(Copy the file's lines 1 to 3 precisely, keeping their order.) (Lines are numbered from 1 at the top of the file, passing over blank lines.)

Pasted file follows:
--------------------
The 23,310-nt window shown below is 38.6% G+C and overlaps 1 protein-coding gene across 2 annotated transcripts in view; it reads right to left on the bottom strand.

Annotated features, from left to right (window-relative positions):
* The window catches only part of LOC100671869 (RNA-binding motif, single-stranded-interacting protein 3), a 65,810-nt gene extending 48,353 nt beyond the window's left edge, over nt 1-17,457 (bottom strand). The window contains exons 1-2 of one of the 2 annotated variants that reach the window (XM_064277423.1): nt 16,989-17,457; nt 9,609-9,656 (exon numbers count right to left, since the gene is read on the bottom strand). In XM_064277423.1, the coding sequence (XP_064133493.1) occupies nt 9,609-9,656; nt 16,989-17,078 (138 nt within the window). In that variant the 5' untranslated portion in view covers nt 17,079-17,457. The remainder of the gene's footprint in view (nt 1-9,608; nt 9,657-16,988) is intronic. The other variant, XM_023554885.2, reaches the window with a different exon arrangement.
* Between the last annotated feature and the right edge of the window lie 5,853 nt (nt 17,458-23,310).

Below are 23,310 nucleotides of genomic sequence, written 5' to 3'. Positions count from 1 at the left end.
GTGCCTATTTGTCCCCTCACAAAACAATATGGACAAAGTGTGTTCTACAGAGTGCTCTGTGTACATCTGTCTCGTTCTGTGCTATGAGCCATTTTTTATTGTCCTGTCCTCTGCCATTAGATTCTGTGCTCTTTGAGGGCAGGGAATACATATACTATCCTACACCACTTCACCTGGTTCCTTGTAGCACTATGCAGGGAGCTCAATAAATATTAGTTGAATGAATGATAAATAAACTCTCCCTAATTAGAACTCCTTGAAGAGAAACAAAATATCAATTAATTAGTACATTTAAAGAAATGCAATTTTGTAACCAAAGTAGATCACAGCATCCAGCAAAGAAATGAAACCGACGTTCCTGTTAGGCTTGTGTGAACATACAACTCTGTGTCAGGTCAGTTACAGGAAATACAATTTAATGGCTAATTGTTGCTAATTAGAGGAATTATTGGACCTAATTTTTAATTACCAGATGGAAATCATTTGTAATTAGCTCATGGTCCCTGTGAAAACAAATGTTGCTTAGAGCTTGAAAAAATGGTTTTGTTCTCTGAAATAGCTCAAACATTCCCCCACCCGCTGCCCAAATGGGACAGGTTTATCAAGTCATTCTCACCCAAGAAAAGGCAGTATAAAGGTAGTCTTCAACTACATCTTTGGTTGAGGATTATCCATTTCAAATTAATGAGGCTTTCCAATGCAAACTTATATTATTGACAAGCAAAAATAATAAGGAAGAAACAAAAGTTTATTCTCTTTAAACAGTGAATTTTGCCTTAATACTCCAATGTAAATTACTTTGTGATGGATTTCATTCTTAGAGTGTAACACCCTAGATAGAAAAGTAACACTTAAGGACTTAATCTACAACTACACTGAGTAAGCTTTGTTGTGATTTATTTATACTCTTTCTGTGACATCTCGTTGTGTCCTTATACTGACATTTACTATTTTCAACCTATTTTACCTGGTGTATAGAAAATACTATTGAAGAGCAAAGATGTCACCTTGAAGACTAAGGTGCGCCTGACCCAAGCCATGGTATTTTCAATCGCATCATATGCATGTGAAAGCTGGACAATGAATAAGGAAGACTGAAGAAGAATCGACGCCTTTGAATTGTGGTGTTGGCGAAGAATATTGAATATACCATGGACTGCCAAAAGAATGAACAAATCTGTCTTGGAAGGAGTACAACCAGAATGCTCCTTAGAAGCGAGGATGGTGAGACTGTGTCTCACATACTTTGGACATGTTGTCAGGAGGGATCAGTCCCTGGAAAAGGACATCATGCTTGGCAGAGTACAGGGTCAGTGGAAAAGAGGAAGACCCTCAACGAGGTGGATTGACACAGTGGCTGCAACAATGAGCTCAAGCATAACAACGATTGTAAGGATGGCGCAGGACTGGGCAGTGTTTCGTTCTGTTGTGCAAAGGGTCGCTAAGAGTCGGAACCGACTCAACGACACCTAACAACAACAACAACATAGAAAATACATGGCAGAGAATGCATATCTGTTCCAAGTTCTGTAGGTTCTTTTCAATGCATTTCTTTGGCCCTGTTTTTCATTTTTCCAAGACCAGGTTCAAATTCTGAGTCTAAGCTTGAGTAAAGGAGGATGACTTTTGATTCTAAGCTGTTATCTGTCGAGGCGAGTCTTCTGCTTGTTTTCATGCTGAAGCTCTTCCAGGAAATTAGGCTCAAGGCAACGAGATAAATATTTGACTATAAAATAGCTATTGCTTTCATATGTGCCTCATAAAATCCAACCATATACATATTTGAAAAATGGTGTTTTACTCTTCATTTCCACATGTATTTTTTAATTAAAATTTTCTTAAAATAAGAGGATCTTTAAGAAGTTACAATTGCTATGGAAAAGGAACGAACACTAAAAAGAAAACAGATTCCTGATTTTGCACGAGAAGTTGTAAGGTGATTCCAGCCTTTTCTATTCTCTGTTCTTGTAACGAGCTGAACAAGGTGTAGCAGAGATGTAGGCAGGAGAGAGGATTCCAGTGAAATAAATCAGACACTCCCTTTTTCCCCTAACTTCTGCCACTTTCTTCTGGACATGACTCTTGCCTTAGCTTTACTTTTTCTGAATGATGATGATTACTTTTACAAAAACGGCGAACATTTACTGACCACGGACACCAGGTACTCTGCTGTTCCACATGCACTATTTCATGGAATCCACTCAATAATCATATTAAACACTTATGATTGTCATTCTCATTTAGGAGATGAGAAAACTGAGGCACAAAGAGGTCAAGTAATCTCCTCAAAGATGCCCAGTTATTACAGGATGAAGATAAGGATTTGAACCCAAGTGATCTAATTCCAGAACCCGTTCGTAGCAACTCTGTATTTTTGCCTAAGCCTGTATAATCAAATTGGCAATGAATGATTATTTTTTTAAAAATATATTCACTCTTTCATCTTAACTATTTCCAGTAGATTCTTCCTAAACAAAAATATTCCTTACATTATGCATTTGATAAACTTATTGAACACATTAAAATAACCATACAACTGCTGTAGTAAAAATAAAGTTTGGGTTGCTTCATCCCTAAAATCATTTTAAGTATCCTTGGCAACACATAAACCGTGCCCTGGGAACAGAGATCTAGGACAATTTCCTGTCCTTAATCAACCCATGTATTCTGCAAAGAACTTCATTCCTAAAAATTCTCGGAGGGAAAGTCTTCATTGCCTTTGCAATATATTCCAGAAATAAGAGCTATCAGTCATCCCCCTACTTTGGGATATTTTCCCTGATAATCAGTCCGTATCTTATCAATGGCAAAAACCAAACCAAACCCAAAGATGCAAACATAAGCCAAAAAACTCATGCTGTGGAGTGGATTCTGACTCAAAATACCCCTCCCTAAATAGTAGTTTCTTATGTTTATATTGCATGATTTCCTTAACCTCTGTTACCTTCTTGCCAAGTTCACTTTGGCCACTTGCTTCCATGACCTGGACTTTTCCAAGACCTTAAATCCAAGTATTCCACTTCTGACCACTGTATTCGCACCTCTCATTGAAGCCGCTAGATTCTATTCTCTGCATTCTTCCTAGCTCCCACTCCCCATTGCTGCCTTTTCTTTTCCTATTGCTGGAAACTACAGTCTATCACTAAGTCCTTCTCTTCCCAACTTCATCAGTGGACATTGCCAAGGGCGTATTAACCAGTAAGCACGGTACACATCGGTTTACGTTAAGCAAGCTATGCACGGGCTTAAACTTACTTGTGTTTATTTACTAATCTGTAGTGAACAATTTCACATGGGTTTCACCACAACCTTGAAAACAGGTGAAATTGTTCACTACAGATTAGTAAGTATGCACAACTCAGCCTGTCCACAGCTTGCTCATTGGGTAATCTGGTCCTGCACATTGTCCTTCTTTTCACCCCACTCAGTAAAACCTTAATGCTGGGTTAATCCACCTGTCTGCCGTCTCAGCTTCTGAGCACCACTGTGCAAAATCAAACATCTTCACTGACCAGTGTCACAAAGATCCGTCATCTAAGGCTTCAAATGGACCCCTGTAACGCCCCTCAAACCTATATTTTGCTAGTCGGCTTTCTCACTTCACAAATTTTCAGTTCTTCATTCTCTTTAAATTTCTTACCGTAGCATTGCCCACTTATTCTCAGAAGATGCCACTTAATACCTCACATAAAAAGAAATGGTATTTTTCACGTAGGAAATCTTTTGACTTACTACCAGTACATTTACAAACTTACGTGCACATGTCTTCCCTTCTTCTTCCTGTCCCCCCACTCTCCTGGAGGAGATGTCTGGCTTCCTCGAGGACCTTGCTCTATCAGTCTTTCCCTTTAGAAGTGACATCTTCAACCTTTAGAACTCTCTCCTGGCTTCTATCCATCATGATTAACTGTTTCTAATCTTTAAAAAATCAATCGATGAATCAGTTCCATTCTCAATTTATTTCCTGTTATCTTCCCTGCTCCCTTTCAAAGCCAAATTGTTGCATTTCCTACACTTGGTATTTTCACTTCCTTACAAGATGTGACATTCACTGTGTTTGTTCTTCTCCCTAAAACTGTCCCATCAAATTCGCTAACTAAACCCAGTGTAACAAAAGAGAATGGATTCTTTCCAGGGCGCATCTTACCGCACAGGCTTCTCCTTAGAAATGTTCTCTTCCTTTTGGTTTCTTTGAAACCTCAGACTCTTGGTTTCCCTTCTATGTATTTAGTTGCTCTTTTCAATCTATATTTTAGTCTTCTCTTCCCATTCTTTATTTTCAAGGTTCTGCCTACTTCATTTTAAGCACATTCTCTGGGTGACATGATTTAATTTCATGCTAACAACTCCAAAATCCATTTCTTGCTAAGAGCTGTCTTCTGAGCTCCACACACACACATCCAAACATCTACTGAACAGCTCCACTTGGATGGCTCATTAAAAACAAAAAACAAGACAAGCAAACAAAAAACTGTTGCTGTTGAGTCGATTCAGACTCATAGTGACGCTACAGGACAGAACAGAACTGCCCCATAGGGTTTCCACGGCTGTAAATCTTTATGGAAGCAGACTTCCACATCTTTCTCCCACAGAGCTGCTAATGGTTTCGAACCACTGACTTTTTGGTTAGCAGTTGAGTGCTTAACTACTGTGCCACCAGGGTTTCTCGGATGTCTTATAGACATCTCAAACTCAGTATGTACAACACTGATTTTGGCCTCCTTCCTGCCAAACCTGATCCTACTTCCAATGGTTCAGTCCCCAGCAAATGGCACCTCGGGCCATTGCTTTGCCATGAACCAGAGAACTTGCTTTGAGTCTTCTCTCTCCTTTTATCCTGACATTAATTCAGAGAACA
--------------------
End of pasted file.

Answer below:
The 23,310-nt window shown below is 38.6% G+C and overlaps 1 protein-coding gene across 2 annotated transcripts in view; it reads right to left on the bottom strand.

Annotated features, from left to right (window-relative positions):
* The window catches only part of LOC100671869 (RNA-binding motif, single-stranded-interacting protein 3), a 65,810-nt gene extending 48,353 nt beyond the window's left edge, over nt 1-17,457 (bottom strand). The window contains exons 1-2 of one of the 2 annotated variants that reach the window (XM_064277423.1): nt 16,989-17,457; nt 9,609-9,656 (exon numbers count right to left, since the gene is read on the bottom strand). In XM_064277423.1, the coding sequence (XP_064133493.1) occupies nt 9,609-9,656; nt 16,989-17,078 (138 nt within the window). In that variant the 5' untranslated portion in view covers nt 17,079-17,457. The remainder of the gene's footprint in view (nt 1-9,608; nt 9,657-16,988) is intronic. The other variant, XM_023554885.2, reaches the window with a different exon arrangement.